Never mind the quality, feel the pitch

The new Bond film is four weeks away, but already the publicity machine has hit top gear. For, as the people in P&A know, you want good word-of-mouth before the movie opens and ruins it all. By Beth Porter

Look out! You're about to be targeted by Assassins. Smooched by French Kiss. And flown into the Goldeneye of the new James Bond storm. And you don't have to know your 007 from your elbow to feel the Bond fever that's already started to burn through Britain.

Even though these movies haven't yet been released, there's already a buzz about them. All that hype is carefully calculated. Chances are you'll have seen a poster, read an article, or heard them trailed on air. Maybe they'll be good films, maybe not. Odds on they'll be American. But the reason you'll know about them and not scores of others is what the trade calls the P&A. Promotion and advertising.

Potential international blockbuster Goldeneye had a bevy of promotion managers fixing advertising tie-ins to ensure that when Pierce Brosnan pulls out his pistol, the shot will be heard around the world. We're not just talking about a poster or two. This is massive business.

Randy Greenberg at MGM's US Bond office quotes over 30 nationwide product associations, headed up by the unveiling of a BMW open-top sports roadster, driven by Brosnan in the film. To test the water, the upmarket department store Nieman Marcus featured 100 of these cars in its home catalogue, retailing at $30,000 (pounds 20,000) per car. They sold out in 10 days.

Nieman Marcus also has window displays in its 270 stores around America and in its Saks Fifth Avenue New York store, all featuring mannequins dressed as characters from Goldeneye. Bollinger has been declared the "official Bond champagne" for all the film's premieres, including its New York gala on 13 November and a UK launch on 24 November. Citgo, one of America's largest petrol chains, is not only featuring blow-ups of Brosnan at its 11,000 stations, but has offered a contest prize of a trip to Jamaica to visit the home of Bond creator Ian Fleming. And the list goes on. Many of the tie-ins reach into the UK, with Bironi suits, Dixons / Currys, and an eyecatching on-bottle promotion on Smirnoff Vodka.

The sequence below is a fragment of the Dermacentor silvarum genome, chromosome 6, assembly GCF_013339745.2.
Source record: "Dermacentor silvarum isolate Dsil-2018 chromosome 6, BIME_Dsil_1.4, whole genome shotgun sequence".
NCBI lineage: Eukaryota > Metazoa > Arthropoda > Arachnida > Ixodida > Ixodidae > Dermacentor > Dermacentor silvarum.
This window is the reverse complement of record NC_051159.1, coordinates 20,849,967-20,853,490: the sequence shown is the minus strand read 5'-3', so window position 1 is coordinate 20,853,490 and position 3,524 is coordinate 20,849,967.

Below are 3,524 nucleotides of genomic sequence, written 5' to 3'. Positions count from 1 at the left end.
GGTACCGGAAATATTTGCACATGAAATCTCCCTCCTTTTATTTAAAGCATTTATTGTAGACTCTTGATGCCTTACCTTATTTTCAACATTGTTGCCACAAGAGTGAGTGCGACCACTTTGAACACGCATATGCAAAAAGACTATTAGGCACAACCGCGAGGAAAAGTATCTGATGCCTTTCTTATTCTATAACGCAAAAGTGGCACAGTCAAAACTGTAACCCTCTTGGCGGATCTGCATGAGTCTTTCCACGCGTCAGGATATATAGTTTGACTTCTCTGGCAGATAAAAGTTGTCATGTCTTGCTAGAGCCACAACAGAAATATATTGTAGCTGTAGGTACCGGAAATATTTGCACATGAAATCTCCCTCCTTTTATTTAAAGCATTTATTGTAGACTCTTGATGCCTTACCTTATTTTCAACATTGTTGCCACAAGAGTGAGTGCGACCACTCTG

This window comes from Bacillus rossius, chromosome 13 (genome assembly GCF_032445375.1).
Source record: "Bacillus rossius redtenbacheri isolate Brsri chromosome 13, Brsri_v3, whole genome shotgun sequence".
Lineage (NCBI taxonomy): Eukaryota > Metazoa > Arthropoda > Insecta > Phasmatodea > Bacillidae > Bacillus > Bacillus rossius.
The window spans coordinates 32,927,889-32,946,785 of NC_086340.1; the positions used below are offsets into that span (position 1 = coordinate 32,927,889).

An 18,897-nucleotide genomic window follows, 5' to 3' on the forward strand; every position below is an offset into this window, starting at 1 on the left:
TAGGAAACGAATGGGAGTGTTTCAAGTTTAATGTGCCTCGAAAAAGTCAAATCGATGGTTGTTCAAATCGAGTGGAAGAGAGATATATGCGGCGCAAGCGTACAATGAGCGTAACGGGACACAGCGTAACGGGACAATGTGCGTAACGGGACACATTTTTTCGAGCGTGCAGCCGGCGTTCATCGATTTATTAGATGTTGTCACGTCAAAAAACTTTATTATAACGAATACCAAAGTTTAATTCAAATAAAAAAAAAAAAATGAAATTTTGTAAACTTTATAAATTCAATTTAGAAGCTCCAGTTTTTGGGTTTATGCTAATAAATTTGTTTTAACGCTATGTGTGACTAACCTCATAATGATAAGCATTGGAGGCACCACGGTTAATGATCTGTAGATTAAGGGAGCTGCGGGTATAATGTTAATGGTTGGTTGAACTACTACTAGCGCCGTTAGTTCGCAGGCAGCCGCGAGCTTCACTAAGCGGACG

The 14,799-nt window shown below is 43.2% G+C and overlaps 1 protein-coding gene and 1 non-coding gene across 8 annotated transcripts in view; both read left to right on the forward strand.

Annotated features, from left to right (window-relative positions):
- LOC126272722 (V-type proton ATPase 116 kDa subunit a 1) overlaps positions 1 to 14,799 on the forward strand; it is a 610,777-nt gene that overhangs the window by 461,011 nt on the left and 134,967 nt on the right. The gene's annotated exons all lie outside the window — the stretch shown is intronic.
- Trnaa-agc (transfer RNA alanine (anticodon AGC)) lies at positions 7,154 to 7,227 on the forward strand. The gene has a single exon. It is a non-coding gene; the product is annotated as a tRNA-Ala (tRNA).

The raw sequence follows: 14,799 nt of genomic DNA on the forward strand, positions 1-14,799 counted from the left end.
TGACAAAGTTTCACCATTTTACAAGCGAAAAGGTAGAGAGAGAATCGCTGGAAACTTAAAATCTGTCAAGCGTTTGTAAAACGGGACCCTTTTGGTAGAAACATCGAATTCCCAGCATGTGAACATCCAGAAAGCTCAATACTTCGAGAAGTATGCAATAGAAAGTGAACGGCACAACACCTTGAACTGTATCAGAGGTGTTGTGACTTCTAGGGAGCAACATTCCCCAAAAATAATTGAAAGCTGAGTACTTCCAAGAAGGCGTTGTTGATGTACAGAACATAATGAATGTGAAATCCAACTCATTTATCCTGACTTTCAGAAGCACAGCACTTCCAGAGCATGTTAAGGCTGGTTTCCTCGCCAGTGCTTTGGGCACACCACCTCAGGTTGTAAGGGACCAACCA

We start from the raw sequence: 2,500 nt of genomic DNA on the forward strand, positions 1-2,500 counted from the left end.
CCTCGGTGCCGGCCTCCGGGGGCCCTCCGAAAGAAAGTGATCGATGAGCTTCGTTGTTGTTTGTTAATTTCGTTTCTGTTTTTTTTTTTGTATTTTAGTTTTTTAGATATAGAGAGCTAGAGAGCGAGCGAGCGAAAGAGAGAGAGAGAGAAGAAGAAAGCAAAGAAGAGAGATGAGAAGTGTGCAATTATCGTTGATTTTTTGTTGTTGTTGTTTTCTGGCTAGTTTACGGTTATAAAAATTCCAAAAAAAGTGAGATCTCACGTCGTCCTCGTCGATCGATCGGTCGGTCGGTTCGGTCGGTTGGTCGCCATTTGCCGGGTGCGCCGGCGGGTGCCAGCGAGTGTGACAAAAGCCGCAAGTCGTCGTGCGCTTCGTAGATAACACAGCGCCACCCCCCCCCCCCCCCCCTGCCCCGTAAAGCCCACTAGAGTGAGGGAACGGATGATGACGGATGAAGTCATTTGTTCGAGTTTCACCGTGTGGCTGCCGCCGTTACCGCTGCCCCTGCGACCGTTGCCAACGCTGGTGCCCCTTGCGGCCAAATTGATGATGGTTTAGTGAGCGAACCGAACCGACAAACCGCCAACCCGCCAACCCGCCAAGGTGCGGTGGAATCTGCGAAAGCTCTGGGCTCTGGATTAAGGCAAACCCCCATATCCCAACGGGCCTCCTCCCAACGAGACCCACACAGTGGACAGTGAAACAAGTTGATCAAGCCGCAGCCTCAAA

Mark de Quervain, in charge of European marketing at United International Pictures, feels his work's paying off, though he's shy about revealing exactly how much money each of these companies has splashed out. "Everybody's benefiting from these partnerships," he declares cannily.

So Bond's set to be a biggie. But the question is, will you feel inclined to see it because of the publicity, or is it being promoted because the distributors have second-guessed your cinema taste?

Marketing plays a key role in determining why certain films explode international box-offices while others merely break even or go into modest profit in selected territories. And it's not just that there's no level playing field of advertising budgets. The ticket-buying public will not only go to see the films that are hyped the most, but those that have been booked into cinemas nearby. Because, quality aside, if you can be enticed in during that vital first week of a film's release, the chances are the distributors will make back their costs. With interest. Free market? It's a myth.

It's helpful to understand the anatomy of the movie business. On a global level, the US majors are in charge, even though several of the larger studios have been taken over by Japanese interests.They operate a tripartite international network: production, which includes raising script-development finance and making the film, or "product" as it's referred to; distribution and sales, including financing enough prints to keep cinemas supplied and masterminding advertising campaigns from posters to supermarket openings; and exhibition, ensuring movie theatres are places people actually want to visit.

So P&A is down to the distributor. They'll spend up to a whopping 50 per cent of a film's gross income telling you all about it. And most of that money goes into promoting American studio-made pictures. Films by independents generally don't get a look-in, unless they battle, salmon- like, upstream against all the odds and grab your attention, like Reservoir Dogs or the forthcoming Babe.

Paradoxically, big blockbusters require a smaller percentage of the box- office gross for the P&A. The new Bond, for example, which clocked up a production budget of approximately pounds 50m, won't need anything like half its estimated ticket receipts to herald itself. Bond's become an icon, and word-of-mouth has plenty to jaw about with a new actor and a post- glasnost story. But, on average, distributors will risk between 25 and 30 per cent of the projected box-office.